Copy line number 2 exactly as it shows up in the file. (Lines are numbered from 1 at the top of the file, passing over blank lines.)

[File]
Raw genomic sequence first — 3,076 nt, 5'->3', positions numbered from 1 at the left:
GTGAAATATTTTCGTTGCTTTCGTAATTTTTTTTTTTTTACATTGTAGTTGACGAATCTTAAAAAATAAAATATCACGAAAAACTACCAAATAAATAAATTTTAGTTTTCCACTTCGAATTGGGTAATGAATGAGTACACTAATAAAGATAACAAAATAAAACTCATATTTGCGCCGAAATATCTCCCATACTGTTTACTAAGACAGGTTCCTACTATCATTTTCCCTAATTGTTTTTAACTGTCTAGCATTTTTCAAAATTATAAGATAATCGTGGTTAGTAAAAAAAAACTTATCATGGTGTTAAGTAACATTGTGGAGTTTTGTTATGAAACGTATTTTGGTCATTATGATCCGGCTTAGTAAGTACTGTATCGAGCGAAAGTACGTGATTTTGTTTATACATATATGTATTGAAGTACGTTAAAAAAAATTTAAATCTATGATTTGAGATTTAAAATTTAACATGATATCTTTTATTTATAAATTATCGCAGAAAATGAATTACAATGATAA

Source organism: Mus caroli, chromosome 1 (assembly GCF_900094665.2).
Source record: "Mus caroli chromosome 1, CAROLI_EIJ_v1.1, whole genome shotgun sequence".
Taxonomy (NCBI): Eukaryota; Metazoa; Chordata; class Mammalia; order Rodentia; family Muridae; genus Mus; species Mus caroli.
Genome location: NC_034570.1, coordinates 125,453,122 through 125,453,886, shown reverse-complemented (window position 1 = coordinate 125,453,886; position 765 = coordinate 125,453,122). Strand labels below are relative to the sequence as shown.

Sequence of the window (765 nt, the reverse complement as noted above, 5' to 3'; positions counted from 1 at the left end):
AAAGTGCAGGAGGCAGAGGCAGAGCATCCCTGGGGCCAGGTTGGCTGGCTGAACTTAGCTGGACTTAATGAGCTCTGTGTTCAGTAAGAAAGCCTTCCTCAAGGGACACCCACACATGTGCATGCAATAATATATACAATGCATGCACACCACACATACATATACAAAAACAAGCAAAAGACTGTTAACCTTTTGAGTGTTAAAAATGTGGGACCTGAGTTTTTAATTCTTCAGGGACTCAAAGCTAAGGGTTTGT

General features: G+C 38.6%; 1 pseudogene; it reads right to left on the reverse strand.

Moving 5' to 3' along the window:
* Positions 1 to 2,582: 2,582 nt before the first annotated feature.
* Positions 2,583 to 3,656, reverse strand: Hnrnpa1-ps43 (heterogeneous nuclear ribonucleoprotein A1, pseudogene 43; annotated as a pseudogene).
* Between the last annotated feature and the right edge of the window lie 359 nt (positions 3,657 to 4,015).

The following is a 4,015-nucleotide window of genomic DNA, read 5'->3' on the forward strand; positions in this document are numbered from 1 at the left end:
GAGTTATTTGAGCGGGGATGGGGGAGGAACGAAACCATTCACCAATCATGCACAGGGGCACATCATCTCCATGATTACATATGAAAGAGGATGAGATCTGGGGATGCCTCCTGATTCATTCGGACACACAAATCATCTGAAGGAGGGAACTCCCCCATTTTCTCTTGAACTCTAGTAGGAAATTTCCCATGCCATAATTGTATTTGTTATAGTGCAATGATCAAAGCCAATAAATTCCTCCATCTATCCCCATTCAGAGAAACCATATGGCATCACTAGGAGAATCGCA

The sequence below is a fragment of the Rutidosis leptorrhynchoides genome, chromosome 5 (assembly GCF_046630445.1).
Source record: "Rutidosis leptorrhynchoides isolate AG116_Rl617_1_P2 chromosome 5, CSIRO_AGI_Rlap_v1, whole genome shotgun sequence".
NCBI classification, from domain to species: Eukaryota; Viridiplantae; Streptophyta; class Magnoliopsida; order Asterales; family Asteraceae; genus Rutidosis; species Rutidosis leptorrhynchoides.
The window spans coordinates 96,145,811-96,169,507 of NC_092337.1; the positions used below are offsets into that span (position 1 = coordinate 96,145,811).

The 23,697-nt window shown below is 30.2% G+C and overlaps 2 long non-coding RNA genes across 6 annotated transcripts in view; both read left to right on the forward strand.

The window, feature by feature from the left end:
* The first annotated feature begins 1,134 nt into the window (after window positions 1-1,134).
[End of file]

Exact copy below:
GTGAAATATTTTCGTTGCTTTCGTAATTTTTTTTTTTTTACATTGTAGTTGACGAATCTTAAAAAATAAAATATCACGAAAAACTACCAAATAAATAAATTTTAGTTTTCCACTTCGAATTGGGTAATGAATGAGTACACTAATAAAGATAACAAAATAAAACTCATATTTGCGCCGAAATATCTCCCATACTGTTTACTAAGACAGGTTCCTACTATCATTTTCCCTAATTGTTTTTAACTGTCTAGCATTTTTCAAAATTATAAGATAATCGTGGTTAGTAAAAAAAAACTTATCATGGTGTTAAGTAACATTGTGGAGTTTTGTTATGAAACGTATTTTGGTCATTATGATCCGGCTTAGTAAGTACTGTATCGAGCGAAAGTACGTGATTTTGTTTATACATATATGTATTGAAGTACGTTAAAAAAAATTTAAATCTATGATTTGAGATTTAAAATTTAACATGATATCTTTTATTTATAAATTATCGCAGAAAATGAATTACAATGATAA